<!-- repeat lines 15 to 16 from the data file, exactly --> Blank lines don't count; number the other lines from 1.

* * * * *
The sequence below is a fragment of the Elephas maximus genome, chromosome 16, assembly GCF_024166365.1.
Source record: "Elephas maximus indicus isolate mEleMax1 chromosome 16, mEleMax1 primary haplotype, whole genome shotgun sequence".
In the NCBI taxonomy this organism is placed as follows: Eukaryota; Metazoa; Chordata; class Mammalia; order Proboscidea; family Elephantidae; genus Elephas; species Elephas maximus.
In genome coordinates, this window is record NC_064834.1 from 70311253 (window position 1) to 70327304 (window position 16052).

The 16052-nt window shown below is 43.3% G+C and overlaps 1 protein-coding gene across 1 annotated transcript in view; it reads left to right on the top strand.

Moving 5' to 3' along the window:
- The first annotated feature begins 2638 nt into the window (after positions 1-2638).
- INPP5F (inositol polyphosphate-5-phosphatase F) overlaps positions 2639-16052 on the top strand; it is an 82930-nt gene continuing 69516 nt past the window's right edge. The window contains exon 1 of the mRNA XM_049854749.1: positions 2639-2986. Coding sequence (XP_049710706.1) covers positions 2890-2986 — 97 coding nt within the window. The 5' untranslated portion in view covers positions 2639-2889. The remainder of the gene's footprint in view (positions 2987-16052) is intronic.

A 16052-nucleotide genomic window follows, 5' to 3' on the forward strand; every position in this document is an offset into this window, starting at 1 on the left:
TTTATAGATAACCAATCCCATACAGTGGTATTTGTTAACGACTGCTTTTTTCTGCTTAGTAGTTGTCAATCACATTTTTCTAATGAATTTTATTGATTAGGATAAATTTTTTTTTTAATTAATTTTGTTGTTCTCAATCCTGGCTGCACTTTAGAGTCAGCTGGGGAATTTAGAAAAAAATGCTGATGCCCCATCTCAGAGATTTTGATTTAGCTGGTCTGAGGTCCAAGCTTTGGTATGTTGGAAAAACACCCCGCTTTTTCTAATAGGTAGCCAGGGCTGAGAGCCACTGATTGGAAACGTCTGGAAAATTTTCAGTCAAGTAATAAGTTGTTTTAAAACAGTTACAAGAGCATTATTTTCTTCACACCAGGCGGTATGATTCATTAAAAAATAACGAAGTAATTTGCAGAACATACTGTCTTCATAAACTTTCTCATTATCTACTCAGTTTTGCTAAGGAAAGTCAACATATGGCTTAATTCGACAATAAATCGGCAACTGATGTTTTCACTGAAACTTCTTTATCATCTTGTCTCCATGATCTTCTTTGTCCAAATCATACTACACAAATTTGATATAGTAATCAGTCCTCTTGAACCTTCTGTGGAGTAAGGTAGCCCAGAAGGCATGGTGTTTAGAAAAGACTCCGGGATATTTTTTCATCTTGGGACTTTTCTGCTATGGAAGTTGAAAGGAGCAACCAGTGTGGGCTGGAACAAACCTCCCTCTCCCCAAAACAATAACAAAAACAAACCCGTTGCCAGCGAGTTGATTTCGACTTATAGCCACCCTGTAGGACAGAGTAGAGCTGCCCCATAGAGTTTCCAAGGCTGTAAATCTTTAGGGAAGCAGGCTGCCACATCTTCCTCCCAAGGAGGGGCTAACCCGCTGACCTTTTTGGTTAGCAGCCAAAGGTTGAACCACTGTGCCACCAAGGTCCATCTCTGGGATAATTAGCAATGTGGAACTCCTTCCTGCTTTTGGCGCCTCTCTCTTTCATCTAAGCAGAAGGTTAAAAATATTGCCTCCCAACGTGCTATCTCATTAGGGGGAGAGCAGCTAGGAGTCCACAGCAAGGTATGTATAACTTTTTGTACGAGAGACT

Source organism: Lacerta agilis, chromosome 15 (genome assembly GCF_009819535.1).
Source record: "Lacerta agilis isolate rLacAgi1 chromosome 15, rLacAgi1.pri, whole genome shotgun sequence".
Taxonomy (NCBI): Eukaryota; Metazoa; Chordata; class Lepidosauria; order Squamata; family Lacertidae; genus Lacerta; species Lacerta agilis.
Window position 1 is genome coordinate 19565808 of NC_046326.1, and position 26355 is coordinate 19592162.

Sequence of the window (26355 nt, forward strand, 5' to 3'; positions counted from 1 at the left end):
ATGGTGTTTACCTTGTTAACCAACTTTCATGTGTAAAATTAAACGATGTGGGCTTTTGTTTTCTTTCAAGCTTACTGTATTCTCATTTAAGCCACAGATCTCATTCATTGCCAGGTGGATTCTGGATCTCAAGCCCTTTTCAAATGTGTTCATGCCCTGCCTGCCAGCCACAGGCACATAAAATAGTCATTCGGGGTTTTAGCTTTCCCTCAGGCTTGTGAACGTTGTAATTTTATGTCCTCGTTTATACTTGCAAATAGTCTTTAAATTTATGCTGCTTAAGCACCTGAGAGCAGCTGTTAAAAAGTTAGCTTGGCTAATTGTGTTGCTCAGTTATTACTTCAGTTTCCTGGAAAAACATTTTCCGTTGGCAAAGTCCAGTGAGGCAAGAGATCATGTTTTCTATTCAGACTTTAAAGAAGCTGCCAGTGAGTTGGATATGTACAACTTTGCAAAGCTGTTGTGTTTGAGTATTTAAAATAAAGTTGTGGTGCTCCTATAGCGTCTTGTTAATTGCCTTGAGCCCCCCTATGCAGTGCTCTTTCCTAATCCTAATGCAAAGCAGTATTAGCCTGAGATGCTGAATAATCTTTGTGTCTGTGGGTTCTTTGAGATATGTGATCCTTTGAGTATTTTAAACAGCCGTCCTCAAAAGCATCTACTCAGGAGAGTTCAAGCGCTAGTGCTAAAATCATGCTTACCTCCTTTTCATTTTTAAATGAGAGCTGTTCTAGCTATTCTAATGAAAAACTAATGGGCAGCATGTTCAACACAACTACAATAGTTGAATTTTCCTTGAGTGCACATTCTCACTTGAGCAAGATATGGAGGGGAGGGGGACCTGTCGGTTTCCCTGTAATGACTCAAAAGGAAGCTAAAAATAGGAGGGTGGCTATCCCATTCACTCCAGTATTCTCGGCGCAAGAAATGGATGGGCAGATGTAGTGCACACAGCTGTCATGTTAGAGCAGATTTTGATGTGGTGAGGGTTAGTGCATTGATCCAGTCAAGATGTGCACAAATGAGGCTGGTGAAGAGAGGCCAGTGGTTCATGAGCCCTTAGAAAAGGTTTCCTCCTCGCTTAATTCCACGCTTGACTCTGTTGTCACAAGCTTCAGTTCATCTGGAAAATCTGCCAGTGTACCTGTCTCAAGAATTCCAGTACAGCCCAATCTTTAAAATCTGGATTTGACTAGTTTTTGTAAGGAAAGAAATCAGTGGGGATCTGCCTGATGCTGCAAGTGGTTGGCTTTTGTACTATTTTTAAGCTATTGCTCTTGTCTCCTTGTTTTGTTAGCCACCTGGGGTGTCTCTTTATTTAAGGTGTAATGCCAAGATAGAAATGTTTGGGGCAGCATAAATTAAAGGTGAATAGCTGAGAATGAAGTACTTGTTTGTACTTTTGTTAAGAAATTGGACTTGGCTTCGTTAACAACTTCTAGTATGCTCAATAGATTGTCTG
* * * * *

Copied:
Sequence of the window (26355 nt, forward strand, 5' to 3'; positions counted from 1 at the left end):
ATGGTGTTTACCTTGTTAACCAACTTTCATGTGTAAAATTAAACGATGTGGGCTTTTGTTTTCTTTCAAGCTTACTGTATTCTCATTTAAGCCACAGATCTCATTCATTGCCAGGTGGATTCTGGATCTCAAGCCCTTTTCAAATGTGTTCATGCCCTGCCTGCCAGCCACAGGCACATAAAATAGTCATTCGGGGTTTTAGCTTTCCCTCAGGCTTGTGAACGTTGTAATTTTATGTCCTCGTTTATACTTGCAAATAGTCTTTAAATTTATGCTGCTTAAGCACCTGAGAGCAGCTGTTAAAAAGTTAGCTTGGCTAATTGTGTTGCTCAGTTATTACTTCAGTTTCCTGGAAAAACATTTTCCGTTGGCAAAGTCCAGTGAGGCAAGAGATCATGTTTTCTATTCAGACTTTAAAGAAGCTGCCAGTGAGTTGGATATGTACAACTTTGCAAAGCTGTTGTGTTTGAGTATTTAAAATAAAGTTGTGGTGCTCCTATAGCGTCTTGTTAATTGCCTTGAGCCCCCCTATGCAGTGCTCTTTCCTAATCCTAATGCAAAGCAGTATTAGCCTGAGATGCTGAATAATCTTTGTGTCTGTGGGTTCTTTGAGATATGTGATCCTTTGAGTATTTTAAACAGCCGTCCTCAAAAGCATCTACTCAGGAGAGTTCAAGCGCTAGTGCTAAAATCATGCTTACCTCCTTTTCATTTTTAAATGAGAGCTGTTCTAGCTATTCTAATGAAAAACTAATGGGCAGCATGTTCAACACAACTACAATAGTTGAATTTTCCTTGAGTGCACATTCTCACTTGAGCAAGATATGGAGGGGAGGGGGACCTGTCGGTTTCCCTGTAATGACTCAAAAGGAAGCTAAAAATAGGAGGGTGGCTATCCCATTCACTCCAGTATTCTCGGCGCAAGAAATGGATGGGCAGATGTAGTGCACACAGCTGTCATGTTAGAGCAGATTTTGATGTGGTGAGGGTTAGTGCATTGATCCAGTCAAGATGTGCACAAATGAGGCTGGTGAAGAGAGGCCAGTGGTTCATGAGCCCTTAGAAAAGGTTTCCTCCTCGCTTAATTCCACGCTTGACTCTGTTGTCACAAGCTTCAGTTCATCTGGAAAATCTGCCAGTGTACCTGTCTCAAGAATTCCAGTACAGCCCAATCTTTAAAATCTGGATTTGACTAGTTTTTGTAAGGAAAGAAATCAGTGGGGATCTGCCTGATGCTGCAAGTGGTTGGCTTTTGTACTATTTTTAAGCTATTGCTCTTGTCTCCTTGTTTTGTTAGCCACCTGGGGTGTCTCTTTATTTAAGGTGTAATGCCAAGATAGAAATGTTTGGGGCAGCATAAATTAAAGGTGAATAGCTGAGAATGAAGTACTTGTTTGTACTTTTGTTAAGAAATTGGACTTGGCTTCGTTAACAACTTCTAGTATGCTCAATAGATTGTCTG